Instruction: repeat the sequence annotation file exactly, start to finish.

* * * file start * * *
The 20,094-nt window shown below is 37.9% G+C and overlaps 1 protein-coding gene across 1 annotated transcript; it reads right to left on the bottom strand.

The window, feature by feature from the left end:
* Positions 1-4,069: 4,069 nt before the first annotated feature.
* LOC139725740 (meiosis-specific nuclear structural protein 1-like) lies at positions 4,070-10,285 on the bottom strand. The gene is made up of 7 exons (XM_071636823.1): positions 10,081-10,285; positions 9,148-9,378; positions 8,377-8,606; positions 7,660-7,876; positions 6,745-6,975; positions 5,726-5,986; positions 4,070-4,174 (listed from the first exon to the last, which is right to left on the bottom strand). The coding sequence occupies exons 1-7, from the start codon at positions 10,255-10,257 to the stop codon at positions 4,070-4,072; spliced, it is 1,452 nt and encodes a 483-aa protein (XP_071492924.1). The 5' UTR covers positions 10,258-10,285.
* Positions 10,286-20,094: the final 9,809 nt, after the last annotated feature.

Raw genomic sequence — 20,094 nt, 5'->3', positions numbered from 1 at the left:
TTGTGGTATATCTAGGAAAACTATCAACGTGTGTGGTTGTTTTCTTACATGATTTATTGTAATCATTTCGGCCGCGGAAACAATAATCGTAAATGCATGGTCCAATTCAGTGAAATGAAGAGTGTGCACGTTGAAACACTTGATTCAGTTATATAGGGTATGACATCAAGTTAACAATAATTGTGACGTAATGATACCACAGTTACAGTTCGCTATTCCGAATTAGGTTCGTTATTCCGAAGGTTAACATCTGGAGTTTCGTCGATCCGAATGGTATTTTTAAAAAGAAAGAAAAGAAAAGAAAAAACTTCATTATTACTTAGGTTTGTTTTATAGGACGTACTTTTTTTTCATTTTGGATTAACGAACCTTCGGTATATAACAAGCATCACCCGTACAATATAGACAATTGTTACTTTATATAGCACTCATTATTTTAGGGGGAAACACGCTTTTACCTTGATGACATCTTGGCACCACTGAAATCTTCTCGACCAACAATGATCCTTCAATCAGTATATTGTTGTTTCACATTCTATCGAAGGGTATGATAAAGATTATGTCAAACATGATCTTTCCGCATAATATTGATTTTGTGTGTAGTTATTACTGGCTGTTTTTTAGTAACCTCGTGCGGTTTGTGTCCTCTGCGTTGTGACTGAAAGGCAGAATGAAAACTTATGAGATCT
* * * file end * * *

The 20,094-nt window shown below is 37.9% G+C and overlaps 1 protein-coding gene across 1 annotated transcript; it reads right to left on the bottom strand.

The window, feature by feature from the left end:
* Positions 1-4,069: 4,069 nt before the first annotated feature.
* LOC139725740 (meiosis-specific nuclear structural protein 1-like) lies at positions 4,070-10,285 on the bottom strand. The gene is made up of 7 exons (XM_071636823.1): positions 10,081-10,285; positions 9,148-9,378; positions 8,377-8,606; positions 7,660-7,876; positions 6,745-6,975; positions 5,726-5,986; positions 4,070-4,174 (listed from the first exon to the last, which is right to left on the bottom strand). The coding sequence occupies exons 1-7, from the start codon at positions 10,255-10,257 to the stop codon at positions 4,070-4,072; spliced, it is 1,452 nt and encodes a 483-aa protein (XP_071492924.1). The 5' UTR covers positions 10,258-10,285.
* Positions 10,286-20,094: the final 9,809 nt, after the last annotated feature.

Raw genomic sequence — 20,094 nt, 5'->3', positions numbered from 1 at the left:
TTGTGGTATATCTAGGAAAACTATCAACGTGTGTGGTTGTTTTCTTACATGATTTATTGTAATCATTTCGGCCGCGGAAACAATAATCGTAAATGCATGGTCCAATTCAGTGAAATGAAGAGTGTGCACGTTGAAACACTTGATTCAGTTATATAGGGTATGACATCAAGTTAACAATAATTGTGACGTAATGATACCACAGTTACAGTTCGCTATTCCGAATTAGGTTCGTTATTCCGAAGGTTAACATCTGGAGTTTCGTCGATCCGAATGGTATTTTTAAAAAGAAAGAAAAGAAAAGAAAAAACTTCATTATTACTTAGGTTTGTTTTATAGGACGTACTTTTTTTTCATTTTGGATTAACGAACCTTCGGTATATAACAAGCATCACCCGTACAATATAGACAATTGTTACTTTATATAGCACTCATTATTTTAGGGGGAAACACGCTTTTACCTTGATGACATCTTGGCACCACTGAAATCTTCTCGACCAACAATGATCCTTCAATCAGTATATTGTTGTTTCACATTCTATCGAAGGGTATGATAAAGATTATGTCAAACATGATCTTTCCGCATAATATTGATTTTGTGTGTAGTTATTACTGGCTGTTTTTTAGTAACCTCGTGCGGTTTGTGTCCTCTGCGTTGTGACTGAAAGGCAGAATGAAAACTTATGAGATCT